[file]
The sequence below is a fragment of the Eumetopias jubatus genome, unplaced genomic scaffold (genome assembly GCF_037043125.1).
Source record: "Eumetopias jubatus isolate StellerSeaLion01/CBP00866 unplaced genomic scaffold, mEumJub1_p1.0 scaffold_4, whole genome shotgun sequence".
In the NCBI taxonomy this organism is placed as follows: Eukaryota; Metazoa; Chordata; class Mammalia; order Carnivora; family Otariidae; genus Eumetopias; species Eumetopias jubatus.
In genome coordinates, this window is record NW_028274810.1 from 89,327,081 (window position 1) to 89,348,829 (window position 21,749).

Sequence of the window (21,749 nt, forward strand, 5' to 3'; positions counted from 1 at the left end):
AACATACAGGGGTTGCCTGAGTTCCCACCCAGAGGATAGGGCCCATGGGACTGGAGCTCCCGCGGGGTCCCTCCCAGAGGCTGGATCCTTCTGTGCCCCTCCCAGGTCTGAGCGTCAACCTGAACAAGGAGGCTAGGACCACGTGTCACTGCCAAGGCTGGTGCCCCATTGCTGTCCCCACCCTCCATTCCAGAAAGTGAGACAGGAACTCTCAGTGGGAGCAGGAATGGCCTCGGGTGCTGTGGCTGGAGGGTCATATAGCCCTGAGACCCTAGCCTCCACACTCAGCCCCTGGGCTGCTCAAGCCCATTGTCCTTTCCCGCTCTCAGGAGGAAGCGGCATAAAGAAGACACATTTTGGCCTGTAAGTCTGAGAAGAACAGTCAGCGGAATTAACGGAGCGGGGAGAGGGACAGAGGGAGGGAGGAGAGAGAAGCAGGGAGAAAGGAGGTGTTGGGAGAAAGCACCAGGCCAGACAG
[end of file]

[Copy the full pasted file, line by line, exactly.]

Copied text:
The sequence below is a fragment of the Eumetopias jubatus genome, unplaced genomic scaffold (genome assembly GCF_037043125.1).
Source record: "Eumetopias jubatus isolate StellerSeaLion01/CBP00866 unplaced genomic scaffold, mEumJub1_p1.0 scaffold_4, whole genome shotgun sequence".
In the NCBI taxonomy this organism is placed as follows: Eukaryota; Metazoa; Chordata; class Mammalia; order Carnivora; family Otariidae; genus Eumetopias; species Eumetopias jubatus.
In genome coordinates, this window is record NW_028274810.1 from 89,327,081 (window position 1) to 89,348,829 (window position 21,749).

Sequence of the window (21,749 nt, forward strand, 5' to 3'; positions counted from 1 at the left end):
AACATACAGGGGTTGCCTGAGTTCCCACCCAGAGGATAGGGCCCATGGGACTGGAGCTCCCGCGGGGTCCCTCCCAGAGGCTGGATCCTTCTGTGCCCCTCCCAGGTCTGAGCGTCAACCTGAACAAGGAGGCTAGGACCACGTGTCACTGCCAAGGCTGGTGCCCCATTGCTGTCCCCACCCTCCATTCCAGAAAGTGAGACAGGAACTCTCAGTGGGAGCAGGAATGGCCTCGGGTGCTGTGGCTGGAGGGTCATATAGCCCTGAGACCCTAGCCTCCACACTCAGCCCCTGGGCTGCTCAAGCCCATTGTCCTTTCCCGCTCTCAGGAGGAAGCGGCATAAAGAAGACACATTTTGGCCTGTAAGTCTGAGAAGAACAGTCAGCGGAATTAACGGAGCGGGGAGAGGGACAGAGGGAGGGAGGAGAGAGAAGCAGGGAGAAAGGAGGTGTTGGGAGAAAGCACCAGGCCAGACAG